In 1887, Sir Arthur Conan Doyle published A Study in Scarlet. In his ignorance and arrogance (his only sources on Mormonism were second- or third-hand, clearly biased accounts), and his desire for a rip-roaring good story (in the lurid Victorian literary tradition that maligned many cultures), he published a story so unrecognizable to any serious student of Mormon history that laughter is really the best reaction. Sir Arthur later apologized for his tale, admitting its many falsehoods after he had visited Utah and seen for himself.
One wearies of laughing when, decade after decade, others continue in invincible ignorance. No one laughs at anti-Semites who keep harping on the imaginary atrocities of an imaginary Jewish people. And while respectable opinion at least has turned against anti-Semitism, Mormons today are learning that many are still shouting falsehoods to the approval or at least indifference of otherwise good folks.
It’s not news that Christopher Hitchens dislikes religion, including Mormonism. Anyone approvingly citing his blistering analysis of a rival faith will quickly turn defensive–the attack inevitably reaches one’s own camp. But it is news that he leaves the realm of sober, documented criticism and takes a heavy dose of lurid Victorianism himself.
His October 17, 2011 article on Slate minces no words: LDS (Mormon) beliefs are “weird and sinister.” Saying this of Jews or homosexuals would create a firestorm; saying it of socialists or libertarians would provoke eyerolls and destroy credibility. Saying it of Mormons is par for the course at a respected website.
When Pastor Jeffress of fifteen minutes’ fame called The Church of Jesus Christ of Latter-day Saints a cult, he at least had the decency to distinguish between a “theological” cult (i.e., a theology unpalatable to one Robert Jeffress) and a “sociological” cult (those slavering, blank-eyed drones a la Koresh).
Hitchens, however, denies even that generous distinction. He is “not sure” if the LDS church is a cult, but it has a “supreme leader” whose word is “allegedly supreme,” members are “ordered” to “shun” “backslid[ers],” the church is “harder to leave than it was to join,” and members tithe. Cultish,and sociologically so, he implies.
That’s wrong clear through. The only “supreme” word to LDS members is an official statement signed by fifteen leaders. Members are taught to keep company with those who will make it easier to adhere to high standards, but are also encouraged to reach out to and accept those having trouble. Leaving the church is extremely simple, and if the friendly encouragement to stay one encounters is cultish, then we’re all Branch Davidians now. One’s choice to tithe is neither compelled nor enforced, though some privileges are conditioned on it, in the classic pattern of religious sacrifice bringing personal blessings.
How could one claiming thorough knowledge of the church present such a false picture? I suspect that, like the anti-Semites who just know that Jews are guilty of atrocities, Hitchens and his ilk just know that Mormons are sinister. He’s read a few (clearly biased) sources, figures he’s got Joseph Smith’s number, and therefore isn’t content to call Mormons misguided–no, they’re weird and sinister, simultaneously shunning and imprisoning, blindly following unaccountable leaders, skulking and plotting, ripe for exposure.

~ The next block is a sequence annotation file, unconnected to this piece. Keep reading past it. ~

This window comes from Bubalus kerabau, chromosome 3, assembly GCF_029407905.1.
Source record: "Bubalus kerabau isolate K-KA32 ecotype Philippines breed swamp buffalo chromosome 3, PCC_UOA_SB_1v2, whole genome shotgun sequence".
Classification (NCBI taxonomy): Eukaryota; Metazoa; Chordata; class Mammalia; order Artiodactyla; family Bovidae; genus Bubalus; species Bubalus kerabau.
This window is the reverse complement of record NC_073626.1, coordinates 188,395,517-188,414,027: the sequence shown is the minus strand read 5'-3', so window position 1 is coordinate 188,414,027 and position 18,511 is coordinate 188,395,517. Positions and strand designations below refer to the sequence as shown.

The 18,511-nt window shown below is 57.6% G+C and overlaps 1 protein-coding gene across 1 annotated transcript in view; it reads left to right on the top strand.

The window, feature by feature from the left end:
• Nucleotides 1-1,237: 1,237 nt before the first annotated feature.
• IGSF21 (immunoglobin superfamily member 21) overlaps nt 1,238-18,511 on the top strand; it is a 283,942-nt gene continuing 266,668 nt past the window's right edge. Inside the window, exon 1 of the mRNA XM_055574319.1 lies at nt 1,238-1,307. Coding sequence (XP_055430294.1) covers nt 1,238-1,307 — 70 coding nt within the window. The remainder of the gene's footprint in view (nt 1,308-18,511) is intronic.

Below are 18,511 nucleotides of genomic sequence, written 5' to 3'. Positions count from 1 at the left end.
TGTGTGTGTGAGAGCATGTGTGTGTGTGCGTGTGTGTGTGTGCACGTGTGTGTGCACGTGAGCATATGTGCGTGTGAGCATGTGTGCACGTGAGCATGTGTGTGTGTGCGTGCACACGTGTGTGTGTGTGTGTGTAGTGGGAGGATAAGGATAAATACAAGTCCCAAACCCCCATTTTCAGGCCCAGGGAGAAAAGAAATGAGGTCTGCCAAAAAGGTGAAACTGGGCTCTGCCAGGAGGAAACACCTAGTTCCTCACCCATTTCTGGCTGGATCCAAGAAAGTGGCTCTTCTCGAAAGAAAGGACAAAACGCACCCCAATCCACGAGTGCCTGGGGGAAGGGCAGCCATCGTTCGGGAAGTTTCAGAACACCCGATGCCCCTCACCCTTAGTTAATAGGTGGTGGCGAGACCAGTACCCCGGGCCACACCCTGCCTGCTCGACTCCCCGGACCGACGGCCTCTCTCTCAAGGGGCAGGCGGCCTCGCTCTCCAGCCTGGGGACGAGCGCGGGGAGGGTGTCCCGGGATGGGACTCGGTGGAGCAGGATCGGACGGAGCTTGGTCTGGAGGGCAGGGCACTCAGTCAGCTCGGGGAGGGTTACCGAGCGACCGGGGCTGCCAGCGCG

But the LDS church practically begs any and all to come spend a morning actually sitting in a pew, listening and observing. Those who do so generally find Mormons to be quite normal, overall nice and decent though suffering from the same general distribution of goofs that no group escapes. Hitchens doesn’t recommend that sort of first person research, because anyone doing so would come away laughing at the baseless paranoia now on Slate.
But one can’t accuse him of bigotry, Hitchens protests! He has Documented Historical Facts! Except that he gets it all wrong—not just biased, but wrong. Hitchens ought to know better than to assume that the prosecution of a minority religious figure was justified–Joseph Smith was not convicted and his enemies constantly brought frivolous charges and suits against him. The “either al-Koran or the sword” quote is of extremely dubious provenance. Joseph Smith never “levied war against the federal government,” only lawfully assembling a militia in a manner common to the time, and defensible in light of the violence already suffered. Joseph Smith ran for president on an explicitly anti-slavery platform; early leaders’ views on slavery were nuanced, generally anti-slavery, and on the progressive side of the spectrum for their time. No LDS scripture calls blacks “inferior creation[s],” and the “curse of Cain/Ham” doctrine was a Protestant creation that some early LDS leaders imbibed and overlaid on scripture.
Hitchens’ outrage over the discontinued practice of performing vicarious ordinances for Holocaust victims is puzzling–Mormons’ motives were good and they’ve done their level best to comply with others’ wishes here. Likewise his disdain that Ezra Taft Benson was outspoken politically–a perusal of Benson’s biography would show that church leaders did tell Benson to tone it down, and never to imply official church approval of his opinions. Why not mention that Harry Reid has spoken at BYU? And other prominent Democrats? Or that the church incessantly reminds members of its political neutrality?
The obvious answer: a one-sided portrayal is necessary when one has already decided on the conclusion of “weird and sinister.”
One can, through selection and emphasis, paint a lot of varying pictures about Mormonism–for that matter, of any group. A lurid, Victorian portrait creates buzz and generates page views, but it’s no use calling it history or accuracy or anything other than paranoia. Sir Arthur apologized for his mistakes, Mr. Hitchens. What’s your excuse?